Kindly Bent To Free Us was our Album of The Month for March this year. As Cynic main man Paul Masvidal told Ghost Cult in a wide ranging interview for the cover of Issue #16, Cynic was never intended to be a band that re-made their seminal Focus album over and over:
“I mean it’s funny, because it’s the same attitude I have right now, the mindset I have right now, this is the same person that created Focus. They want us to to recreate a sound would have never happened had I not been this person. It contradicts the very nature of the band to try and play it safe, do something familiar, repeat a pattern, stay in a cocoon, of “we found a sound, let’s just recycle it”. That goes against everything this band represented. Especially at the beginning with Focus, we were going against the grain. Everyone was offended and everyone was confused, we had a really hard time back then. It took a while for people to come around and realize there was something there. And now they want to keep you in the same place. It’s the eternal dilemma that every artist goes through, that has a work that maybe it’s received well. It represents a time and place, and has a sort of historical reference, and people want to keep you there. They are forgetting, we change too. We evolve. Art is not a static thing. It is alive. The very nature of Cynic is to honor that process of being open and having skill as a musician, enough to develop a voice that keeps expanding and exploring. For me anything but that, would be the death of this project. It is all about a platform for freedom and exploration. Art is not a thing, it’s changing. That is how I view it. I can’t imagine it any other way.”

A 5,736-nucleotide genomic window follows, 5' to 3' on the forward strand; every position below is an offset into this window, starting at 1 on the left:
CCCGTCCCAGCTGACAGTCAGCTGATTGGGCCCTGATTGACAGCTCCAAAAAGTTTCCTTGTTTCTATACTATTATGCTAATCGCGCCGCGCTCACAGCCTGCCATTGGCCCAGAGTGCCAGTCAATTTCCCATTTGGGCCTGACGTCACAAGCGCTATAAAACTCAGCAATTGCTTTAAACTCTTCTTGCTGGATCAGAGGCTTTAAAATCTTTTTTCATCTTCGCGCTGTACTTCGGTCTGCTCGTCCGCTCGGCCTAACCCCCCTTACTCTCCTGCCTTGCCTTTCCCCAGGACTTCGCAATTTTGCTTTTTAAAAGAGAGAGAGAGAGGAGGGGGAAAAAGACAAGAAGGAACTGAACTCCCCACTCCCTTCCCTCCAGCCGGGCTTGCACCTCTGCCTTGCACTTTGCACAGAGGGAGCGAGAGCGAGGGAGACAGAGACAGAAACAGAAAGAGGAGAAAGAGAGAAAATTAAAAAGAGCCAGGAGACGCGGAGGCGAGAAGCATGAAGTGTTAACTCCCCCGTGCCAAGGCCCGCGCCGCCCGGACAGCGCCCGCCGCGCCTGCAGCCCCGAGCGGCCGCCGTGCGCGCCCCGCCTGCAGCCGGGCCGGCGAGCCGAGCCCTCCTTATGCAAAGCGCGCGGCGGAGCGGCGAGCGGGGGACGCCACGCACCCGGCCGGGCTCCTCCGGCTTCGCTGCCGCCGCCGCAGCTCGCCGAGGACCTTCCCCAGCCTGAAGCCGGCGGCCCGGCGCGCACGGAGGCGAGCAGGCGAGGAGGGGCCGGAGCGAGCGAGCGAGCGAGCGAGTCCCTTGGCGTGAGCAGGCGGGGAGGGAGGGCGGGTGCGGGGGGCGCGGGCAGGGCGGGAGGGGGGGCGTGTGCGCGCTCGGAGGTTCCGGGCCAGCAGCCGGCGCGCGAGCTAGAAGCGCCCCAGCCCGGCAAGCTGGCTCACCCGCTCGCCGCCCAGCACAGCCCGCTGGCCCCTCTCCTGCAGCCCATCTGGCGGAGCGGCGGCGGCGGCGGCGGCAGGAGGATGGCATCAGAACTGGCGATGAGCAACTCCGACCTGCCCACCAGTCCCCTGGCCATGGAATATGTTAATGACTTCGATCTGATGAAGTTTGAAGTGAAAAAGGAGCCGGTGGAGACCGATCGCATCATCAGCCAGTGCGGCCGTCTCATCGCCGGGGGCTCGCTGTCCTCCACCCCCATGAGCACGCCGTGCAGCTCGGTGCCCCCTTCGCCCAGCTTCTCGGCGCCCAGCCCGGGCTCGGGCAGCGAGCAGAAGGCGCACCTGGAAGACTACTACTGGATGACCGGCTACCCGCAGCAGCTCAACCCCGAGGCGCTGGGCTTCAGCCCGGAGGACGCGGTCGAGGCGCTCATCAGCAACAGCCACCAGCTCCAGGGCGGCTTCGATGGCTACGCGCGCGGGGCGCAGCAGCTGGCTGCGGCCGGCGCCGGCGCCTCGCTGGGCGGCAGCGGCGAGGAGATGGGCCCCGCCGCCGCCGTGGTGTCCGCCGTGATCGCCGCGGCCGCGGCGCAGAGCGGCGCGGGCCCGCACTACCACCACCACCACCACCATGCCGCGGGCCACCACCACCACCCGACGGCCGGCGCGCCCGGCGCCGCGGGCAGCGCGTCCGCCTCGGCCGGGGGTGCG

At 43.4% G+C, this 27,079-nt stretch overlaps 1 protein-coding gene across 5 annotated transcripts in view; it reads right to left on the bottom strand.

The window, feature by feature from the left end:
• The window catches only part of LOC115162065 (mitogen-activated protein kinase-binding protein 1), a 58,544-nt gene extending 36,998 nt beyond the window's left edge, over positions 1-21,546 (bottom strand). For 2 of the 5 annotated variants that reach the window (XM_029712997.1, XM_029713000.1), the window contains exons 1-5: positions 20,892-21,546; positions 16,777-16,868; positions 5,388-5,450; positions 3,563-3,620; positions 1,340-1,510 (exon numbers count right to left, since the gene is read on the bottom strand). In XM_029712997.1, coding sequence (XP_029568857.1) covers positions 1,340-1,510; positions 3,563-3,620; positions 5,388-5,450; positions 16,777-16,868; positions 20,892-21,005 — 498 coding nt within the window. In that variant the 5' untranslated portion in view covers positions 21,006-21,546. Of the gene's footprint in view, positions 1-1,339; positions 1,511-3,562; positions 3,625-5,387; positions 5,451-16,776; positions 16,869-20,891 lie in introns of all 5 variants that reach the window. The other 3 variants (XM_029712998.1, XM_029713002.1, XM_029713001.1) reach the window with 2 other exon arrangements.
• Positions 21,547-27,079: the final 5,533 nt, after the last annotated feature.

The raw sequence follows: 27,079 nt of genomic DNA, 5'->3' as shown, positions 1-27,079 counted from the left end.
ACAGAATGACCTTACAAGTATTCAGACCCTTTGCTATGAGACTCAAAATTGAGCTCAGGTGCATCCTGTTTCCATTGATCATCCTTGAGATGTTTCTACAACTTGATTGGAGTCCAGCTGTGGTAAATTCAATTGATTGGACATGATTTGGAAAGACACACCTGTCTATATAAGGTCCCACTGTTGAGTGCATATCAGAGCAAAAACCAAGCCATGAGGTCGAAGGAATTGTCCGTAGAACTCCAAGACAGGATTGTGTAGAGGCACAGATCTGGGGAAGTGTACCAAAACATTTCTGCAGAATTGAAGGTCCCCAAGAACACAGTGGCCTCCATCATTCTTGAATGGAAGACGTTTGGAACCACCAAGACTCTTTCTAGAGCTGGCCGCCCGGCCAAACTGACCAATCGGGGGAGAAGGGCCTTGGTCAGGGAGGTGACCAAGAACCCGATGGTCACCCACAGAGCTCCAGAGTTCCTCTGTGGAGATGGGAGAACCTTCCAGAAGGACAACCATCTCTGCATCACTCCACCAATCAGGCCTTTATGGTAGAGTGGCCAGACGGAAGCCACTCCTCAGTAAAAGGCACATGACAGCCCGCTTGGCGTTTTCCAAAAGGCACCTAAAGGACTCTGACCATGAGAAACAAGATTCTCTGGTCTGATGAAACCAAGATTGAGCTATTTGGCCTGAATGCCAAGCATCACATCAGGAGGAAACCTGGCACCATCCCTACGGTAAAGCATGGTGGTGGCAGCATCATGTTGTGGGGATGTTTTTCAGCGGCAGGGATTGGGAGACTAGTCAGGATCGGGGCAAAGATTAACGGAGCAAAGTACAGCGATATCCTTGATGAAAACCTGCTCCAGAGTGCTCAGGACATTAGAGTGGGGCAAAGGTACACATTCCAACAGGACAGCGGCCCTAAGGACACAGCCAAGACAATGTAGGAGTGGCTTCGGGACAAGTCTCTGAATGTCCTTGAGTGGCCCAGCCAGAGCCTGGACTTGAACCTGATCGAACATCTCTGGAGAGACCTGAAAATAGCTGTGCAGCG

Cynic is not to be missed live and still pulls out many an old gem live from the Focus era. In addition to drummer Sean Reinert, Cynic is joined by bassist extraordinaire Sean Malone who rarely has toured with the band, in spite of playing on every recording the band has made. Joining Cynic that night will be three other bands. The atmospheric, piano driven jazzy alt-rock of The Reign of Kindo will surely mellow out the crowd ready to rock out. Meanwhile Lesser Key will thrill fans of bands as diverse as Failure and Pelican. Lesser Key has among its ranks former Tool bassist/co-founder Paul D’Amour. And last and not least, local Boston prog metal heroes Protean Collective are opening the bill. They are still supporting their recent epic album The Red and the Grey and are calling your name if you like Scale The Summit and other modern prog bands.